Farm Ireland
Independent.ie

Monday 25 March 2019

Agri inputs rise by 5pc in January 2019

Claire Fox

Claire Fox

Agricultural price inputs have increased by 5.7pc in January 2019 compared to the same period last year, according to latest figures from the Central Statistics Office.

The agricultural output price index was down 3.6pc in January 2019 compared with January 2018.

The agricultural output price index decreased by 0.9pc in January 2019 compared with December 2018. The agricultural input price index was up 0.1pc over the same period.

Thus, the resulting terms of trade index decreased by 0.9pc in January 2019.

A further comparison of the January 2019 output with the January 2018 shows that the largest decreases were in milk and cattle which were down 11.5pc and 8.5pc respectively.

On the input side, the biggest increases were in feeding stuffs and fertilisers which were up 11.3pc and 9.4pc respectively on January 2018 prices.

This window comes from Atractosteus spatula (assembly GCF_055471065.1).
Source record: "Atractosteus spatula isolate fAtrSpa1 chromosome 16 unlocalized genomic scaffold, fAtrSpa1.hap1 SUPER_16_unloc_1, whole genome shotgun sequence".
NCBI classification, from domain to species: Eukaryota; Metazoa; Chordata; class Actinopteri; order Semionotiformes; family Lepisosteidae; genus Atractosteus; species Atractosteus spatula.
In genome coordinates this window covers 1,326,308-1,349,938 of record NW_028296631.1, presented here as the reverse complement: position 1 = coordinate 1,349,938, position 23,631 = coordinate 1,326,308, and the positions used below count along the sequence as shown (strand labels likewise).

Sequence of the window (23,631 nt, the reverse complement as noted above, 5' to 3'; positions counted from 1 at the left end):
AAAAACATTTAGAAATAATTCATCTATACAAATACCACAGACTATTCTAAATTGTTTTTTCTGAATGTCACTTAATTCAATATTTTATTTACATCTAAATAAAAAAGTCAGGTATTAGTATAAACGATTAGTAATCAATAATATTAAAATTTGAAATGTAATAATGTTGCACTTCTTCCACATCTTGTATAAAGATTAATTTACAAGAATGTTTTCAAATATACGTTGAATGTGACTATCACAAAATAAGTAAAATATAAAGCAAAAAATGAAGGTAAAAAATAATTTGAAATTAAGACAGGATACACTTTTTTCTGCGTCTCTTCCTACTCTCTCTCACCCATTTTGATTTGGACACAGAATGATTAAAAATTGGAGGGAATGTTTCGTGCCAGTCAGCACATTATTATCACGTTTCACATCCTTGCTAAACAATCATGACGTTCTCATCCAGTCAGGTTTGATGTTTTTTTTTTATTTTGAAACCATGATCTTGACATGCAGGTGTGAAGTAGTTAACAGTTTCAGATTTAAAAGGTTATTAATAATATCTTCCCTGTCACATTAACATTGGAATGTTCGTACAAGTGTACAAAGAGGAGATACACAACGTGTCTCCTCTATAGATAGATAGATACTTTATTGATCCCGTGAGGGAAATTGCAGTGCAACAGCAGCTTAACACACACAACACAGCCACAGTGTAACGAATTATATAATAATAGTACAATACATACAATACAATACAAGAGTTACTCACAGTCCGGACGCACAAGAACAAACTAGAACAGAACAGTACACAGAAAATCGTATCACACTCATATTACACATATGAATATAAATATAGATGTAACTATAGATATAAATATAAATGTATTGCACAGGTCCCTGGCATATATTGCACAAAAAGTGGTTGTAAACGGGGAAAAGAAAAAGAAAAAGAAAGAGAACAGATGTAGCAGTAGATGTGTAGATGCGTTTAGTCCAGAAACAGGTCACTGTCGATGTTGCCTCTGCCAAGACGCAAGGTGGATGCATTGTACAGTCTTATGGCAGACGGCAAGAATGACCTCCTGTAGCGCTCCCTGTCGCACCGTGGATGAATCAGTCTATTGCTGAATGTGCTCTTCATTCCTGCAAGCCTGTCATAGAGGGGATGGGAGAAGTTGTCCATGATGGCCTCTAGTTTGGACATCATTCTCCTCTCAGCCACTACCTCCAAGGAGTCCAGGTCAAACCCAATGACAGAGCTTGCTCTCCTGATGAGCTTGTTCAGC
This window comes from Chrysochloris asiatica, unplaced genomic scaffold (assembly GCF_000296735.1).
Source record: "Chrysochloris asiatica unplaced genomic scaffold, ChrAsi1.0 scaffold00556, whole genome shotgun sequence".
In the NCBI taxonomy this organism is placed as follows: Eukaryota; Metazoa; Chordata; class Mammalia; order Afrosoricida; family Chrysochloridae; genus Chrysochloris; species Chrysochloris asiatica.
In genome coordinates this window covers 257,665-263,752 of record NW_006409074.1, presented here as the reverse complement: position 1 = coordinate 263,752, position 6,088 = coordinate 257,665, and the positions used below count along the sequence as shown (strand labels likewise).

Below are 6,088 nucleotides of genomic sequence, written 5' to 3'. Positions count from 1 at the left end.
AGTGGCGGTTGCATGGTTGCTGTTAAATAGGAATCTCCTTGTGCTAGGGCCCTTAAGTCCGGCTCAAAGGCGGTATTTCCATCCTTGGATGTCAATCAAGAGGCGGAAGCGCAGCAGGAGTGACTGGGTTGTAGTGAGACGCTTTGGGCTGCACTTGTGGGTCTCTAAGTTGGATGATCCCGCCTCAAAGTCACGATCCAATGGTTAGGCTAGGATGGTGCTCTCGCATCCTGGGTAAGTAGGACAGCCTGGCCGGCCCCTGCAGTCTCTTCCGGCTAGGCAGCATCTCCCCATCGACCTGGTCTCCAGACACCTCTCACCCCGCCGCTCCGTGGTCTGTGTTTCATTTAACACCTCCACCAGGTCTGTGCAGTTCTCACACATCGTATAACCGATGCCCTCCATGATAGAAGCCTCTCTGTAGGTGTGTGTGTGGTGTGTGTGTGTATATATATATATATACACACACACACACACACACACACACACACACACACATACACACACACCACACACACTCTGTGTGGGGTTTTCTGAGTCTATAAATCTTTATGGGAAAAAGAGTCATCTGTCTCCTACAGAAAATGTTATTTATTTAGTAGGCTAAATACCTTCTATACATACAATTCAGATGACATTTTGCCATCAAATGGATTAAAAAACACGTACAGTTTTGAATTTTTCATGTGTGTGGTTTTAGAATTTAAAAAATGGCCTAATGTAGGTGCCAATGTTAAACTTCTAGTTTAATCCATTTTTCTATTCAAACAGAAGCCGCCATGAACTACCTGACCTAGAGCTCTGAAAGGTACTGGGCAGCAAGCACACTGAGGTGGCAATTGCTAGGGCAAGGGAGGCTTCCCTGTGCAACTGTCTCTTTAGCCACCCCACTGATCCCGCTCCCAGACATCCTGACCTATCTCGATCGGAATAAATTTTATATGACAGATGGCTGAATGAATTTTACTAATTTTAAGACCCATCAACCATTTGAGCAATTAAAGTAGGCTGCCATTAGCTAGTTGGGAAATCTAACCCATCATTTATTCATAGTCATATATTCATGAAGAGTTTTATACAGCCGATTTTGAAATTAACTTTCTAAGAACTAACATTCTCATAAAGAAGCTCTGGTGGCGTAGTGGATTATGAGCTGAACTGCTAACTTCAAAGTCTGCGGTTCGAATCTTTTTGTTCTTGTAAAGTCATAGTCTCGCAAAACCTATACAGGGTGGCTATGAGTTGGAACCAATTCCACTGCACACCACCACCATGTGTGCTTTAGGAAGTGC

On an annual basis, the agricultural input price index increased by 5.7pc in January 2019 compared with January 2018.

The agricultural output price index was down 3.6pc in January 2019 compared with January 2018.

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This follows recent CSO figures which stated that the cattle industry lost €100m last year due to falling prices and a small drop in the volume of livestock processed.

The value fell from €2.36bn in 2017 to €2.26bn last year, figures show.

Farmers continue to count the cost of market uncertainty from Brexit, leaving some on the brink of leaving the industry.

The Central Statistics Office (CSO) figures illustrate how exposed farm incomes are to the vagaries of the weather and market sentiment.

They show the operating surplus in agriculture dropped 16pc from €3.4bn in 2017 to €2.9bn in 2018.

It follows on the back of a difficult 2018, where farmers forked out an extra €357m on feed as they faced an expensive late spring, the 'Beast from the East' storm and the summer drought.

However, another key expense on Irish farms is fertiliser for which spending rose €69m to €582m.

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